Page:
Introduction: Insider Threat and the Malicious Insider Threat – Analyze. Deter. Discover. Prevent. Respond


Posted: May 9, 2018 | By: Roderick A. Nettles, Michael Weir

Building a quarterly journal that spans broad topical and technical themes can be challenging, and the selection of articles for any one journal intimidating. Over the last five years CSIAC has published special issues on military research laboratories (Volume 5 Number 1; Volume 4 Number 1), focused in on particular relevant technical thrusts (i.e., Serious Games M&S, Volume 5 Number 4, December 2017), and operational considerations (i.e., SCADA, Volume 1 Number 3). This quarter, the CSIAC Journal presents five articles which represent different perspectives on Insider Threat and approaches to understand and remediate that threat. Due to the cost of reproduction and distribution, we are releasing the print journal with the first four articles, and incorporating into the journal a reference to the longer and more complex fifth article available online at CSIAC.ORG. All five articles are included in the PDF version of the journal available online.

In this journal we are proud to identify and include work by two organizations with a long history of research and good counsel regarding Insider Threat – the Software Engineering Institute (SEI) at Carnegie Mellon University and the SANS Technology Institute.

Any collaboration between people in a group requires a certain degree of trust to be successful. Whether in financial, political, military, or social situations, the ability to trust those around you is a primary enabling factor to success. Misuse of that trust to gain advantage for purposes counter to the group’s success can also be a primary factor in the group’s failure. For the last few decades in the cybersecurity realm, the term “Insider Threat” has been used to identify individuals or entities that misuse some level of trust gained within an organization to adversely use information or information systems to the detriment of the organization. The designation is somewhat broad, encompassing intentional and unintentional actions, individuals and groups of people, even human and machine/computer activities. Approaches to the remediation of the Insider Threat are also quite broad, with current best practice combining several to achieve the best results. Physical, technical, behavioral, policy, and process means are all parts of an effective Insider Threat program.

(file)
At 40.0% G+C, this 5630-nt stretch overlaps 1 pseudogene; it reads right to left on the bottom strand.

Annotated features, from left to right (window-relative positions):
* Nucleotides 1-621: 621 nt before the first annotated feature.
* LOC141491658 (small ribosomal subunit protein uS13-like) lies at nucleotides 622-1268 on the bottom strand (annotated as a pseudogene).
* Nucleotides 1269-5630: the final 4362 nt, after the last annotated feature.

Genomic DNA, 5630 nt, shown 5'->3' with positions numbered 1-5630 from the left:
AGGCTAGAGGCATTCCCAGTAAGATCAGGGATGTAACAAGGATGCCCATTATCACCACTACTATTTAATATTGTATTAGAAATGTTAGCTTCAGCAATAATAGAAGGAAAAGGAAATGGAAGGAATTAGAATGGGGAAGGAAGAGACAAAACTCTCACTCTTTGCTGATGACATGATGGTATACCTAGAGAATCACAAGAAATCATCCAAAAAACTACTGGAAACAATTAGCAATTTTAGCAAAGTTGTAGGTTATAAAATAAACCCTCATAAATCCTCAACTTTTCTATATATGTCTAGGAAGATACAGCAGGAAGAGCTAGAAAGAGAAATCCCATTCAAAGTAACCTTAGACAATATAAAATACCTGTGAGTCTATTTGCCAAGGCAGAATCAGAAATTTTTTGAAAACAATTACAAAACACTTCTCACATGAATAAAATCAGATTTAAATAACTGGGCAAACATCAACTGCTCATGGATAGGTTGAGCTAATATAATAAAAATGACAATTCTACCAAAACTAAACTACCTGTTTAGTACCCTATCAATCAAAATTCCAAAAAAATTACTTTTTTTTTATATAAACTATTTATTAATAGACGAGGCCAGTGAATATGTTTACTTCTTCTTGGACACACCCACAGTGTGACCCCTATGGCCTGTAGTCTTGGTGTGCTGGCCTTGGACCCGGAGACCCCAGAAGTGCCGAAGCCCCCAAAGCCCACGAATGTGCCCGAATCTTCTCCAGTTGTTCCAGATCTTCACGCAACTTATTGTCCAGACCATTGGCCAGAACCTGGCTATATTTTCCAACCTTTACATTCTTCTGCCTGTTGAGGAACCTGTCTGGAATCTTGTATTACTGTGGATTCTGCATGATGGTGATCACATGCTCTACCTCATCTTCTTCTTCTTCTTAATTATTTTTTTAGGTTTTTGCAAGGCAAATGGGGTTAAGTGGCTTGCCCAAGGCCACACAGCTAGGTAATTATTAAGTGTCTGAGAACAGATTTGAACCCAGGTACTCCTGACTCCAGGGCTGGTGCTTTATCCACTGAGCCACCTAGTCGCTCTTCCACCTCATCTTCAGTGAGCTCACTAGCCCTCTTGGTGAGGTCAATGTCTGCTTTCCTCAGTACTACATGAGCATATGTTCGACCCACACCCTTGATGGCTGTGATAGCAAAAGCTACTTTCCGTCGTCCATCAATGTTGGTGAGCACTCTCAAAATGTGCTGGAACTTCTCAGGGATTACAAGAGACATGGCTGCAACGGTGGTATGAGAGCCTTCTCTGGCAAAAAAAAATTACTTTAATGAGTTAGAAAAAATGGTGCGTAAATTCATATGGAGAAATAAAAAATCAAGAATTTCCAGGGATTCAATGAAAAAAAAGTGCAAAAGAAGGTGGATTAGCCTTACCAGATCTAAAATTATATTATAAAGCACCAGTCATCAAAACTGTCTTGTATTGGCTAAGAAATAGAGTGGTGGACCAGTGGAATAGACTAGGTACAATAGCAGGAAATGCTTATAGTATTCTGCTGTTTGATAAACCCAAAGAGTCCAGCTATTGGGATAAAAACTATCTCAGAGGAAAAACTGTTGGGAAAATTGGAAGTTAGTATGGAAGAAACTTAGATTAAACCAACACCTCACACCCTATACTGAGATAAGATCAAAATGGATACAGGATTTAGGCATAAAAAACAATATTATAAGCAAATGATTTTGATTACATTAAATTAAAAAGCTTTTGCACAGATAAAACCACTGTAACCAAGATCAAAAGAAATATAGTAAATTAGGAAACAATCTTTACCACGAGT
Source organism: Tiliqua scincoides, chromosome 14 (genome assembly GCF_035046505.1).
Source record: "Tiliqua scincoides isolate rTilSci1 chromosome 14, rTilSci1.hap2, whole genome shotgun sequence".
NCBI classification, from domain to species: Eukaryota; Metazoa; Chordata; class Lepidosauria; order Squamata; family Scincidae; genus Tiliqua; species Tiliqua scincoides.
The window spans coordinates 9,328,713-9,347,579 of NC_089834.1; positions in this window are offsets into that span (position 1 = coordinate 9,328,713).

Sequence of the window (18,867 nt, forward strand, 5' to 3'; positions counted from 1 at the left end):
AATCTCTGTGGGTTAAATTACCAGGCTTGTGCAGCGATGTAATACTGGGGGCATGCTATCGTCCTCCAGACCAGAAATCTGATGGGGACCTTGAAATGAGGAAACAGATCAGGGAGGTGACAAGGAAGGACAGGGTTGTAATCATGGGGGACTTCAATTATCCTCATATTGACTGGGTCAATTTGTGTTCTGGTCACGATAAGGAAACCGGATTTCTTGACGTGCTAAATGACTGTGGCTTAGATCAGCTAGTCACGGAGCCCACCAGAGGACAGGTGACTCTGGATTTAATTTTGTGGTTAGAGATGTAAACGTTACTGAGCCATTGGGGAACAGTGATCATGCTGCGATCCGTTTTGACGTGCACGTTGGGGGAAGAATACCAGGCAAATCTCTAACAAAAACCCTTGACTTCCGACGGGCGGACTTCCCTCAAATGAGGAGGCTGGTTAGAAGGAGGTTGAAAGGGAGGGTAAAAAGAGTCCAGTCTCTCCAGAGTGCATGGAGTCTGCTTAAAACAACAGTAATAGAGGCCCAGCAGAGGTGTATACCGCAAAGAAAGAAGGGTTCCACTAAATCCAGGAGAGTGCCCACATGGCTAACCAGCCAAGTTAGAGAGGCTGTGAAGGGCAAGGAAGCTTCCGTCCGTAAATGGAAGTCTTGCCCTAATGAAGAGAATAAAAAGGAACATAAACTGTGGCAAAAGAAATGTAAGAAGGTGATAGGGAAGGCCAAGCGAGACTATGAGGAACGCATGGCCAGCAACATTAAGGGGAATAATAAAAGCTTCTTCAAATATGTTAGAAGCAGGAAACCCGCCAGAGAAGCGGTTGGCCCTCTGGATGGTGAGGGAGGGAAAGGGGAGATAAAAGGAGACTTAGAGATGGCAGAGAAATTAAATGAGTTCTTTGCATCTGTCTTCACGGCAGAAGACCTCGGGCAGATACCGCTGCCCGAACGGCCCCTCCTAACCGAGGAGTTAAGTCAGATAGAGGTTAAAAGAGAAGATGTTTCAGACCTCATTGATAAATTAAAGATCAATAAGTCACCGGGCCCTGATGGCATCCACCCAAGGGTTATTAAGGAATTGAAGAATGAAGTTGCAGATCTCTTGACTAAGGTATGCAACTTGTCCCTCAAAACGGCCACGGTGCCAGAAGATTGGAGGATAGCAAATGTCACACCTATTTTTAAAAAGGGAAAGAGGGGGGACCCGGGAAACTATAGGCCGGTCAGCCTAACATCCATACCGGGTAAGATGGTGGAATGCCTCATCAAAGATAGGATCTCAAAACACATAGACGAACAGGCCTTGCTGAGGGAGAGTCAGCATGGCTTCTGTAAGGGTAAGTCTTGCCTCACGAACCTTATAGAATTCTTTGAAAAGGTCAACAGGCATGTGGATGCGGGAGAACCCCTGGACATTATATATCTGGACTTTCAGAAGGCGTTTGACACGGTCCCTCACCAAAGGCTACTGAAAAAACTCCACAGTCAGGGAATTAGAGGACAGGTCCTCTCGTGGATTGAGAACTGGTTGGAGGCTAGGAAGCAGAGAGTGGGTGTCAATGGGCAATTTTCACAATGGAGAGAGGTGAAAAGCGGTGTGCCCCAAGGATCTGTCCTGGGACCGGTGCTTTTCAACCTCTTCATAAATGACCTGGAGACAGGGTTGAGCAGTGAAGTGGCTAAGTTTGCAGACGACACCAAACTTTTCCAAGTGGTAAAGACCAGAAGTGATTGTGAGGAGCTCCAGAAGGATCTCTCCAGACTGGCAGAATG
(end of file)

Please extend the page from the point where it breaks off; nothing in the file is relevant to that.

When any concept or technology becomes widely relevant, it begins to differentiate into sub-components on its path to full maturity. New and innovative approaches leverage and augment the foundational ideas that generated the original concepts, frequently evolving to new areas and spawning their own subcomponents. Insider Threat remediation research has made that journey, growing in relevance and maturity, and many alternative paths evolved from those foundational ideas as the methods and technology behind information management (and the methods and technology available to Insider Threat actors) have become more powerful and complex. One piece of the puzzle has remained a constant – the human aspect.

The American origins of Insider Threat conduct go back at least to 1775. Benjamin Church was a British Loyalist and trusted insider who had access to important Colonial letters by virtue of his position. He diverted key messages to British general Sir Thomas Gage in an attempt to undermine American military movements1. The same human motivations that drove his actions have been repeated over and over again in the last two centuries, using different methods and technologies to access and misuse critical information. In the late 1980’s, the CIA initiated Project Slammer in an attempt to gather the most current and relevant information from captured insider spies to discern the primary influencers that enabled their conduct. At the end of that heavily redacted 19902 report, quote: